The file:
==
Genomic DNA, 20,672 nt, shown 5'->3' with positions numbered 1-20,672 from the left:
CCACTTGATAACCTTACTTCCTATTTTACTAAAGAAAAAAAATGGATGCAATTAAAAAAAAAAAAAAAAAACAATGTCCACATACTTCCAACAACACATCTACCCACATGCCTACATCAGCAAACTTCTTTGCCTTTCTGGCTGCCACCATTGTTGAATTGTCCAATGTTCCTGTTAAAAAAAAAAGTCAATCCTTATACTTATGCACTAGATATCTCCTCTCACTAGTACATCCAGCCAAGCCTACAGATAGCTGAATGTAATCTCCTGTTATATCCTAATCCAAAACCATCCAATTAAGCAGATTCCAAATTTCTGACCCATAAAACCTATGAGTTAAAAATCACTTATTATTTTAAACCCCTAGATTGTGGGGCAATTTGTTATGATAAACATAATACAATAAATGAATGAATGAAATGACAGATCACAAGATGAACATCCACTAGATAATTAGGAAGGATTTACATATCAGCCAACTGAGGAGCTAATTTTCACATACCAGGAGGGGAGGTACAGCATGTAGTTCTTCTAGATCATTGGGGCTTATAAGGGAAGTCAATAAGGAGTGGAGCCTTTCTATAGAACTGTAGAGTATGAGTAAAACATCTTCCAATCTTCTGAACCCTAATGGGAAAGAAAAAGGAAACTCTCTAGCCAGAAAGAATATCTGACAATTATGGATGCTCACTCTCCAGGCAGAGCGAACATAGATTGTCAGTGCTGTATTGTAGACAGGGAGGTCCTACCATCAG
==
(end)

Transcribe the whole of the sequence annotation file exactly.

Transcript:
Genomic DNA, 20,672 nt, shown 5'->3' with positions numbered 1-20,672 from the left:
CCACTTGATAACCTTACTTCCTATTTTACTAAAGAAAAAAAATGGATGCAATTAAAAAAAAAAAAAAAAAACAATGTCCACATACTTCCAACAACACATCTACCCACATGCCTACATCAGCAAACTTCTTTGCCTTTCTGGCTGCCACCATTGTTGAATTGTCCAATGTTCCTGTTAAAAAAAAAAGTCAATCCTTATACTTATGCACTAGATATCTCCTCTCACTAGTACATCCAGCCAAGCCTACAGATAGCTGAATGTAATCTCCTGTTATATCCTAATCCAAAACCATCCAATTAAGCAGATTCCAAATTTCTGACCCATAAAACCTATGAGTTAAAAATCACTTATTATTTTAAACCCCTAGATTGTGGGGCAATTTGTTATGATAAACATAATACAATAAATGAATGAATGAAATGACAGATCACAAGATGAACATCCACTAGATAATTAGGAAGGATTTACATATCAGCCAACTGAGGAGCTAATTTTCACATACCAGGAGGGGAGGTACAGCATGTAGTTCTTCTAGATCATTGGGGCTTATAAGGGAAGTCAATAAGGAGTGGAGCCTTTCTATAGAACTGTAGAGTATGAGTAAAACATCTTCCAATCTTCTGAACCCTAATGGGAAAGAAAAAGGAAACTCTCTAGCCAGAAAGAATATCTGACAATTATGGATGCTCACTCTCCAGGCAGAGCGAACATAGATTGTCAGTGCTGTATTGTAGACAGGGAGGTCCTACCATCAG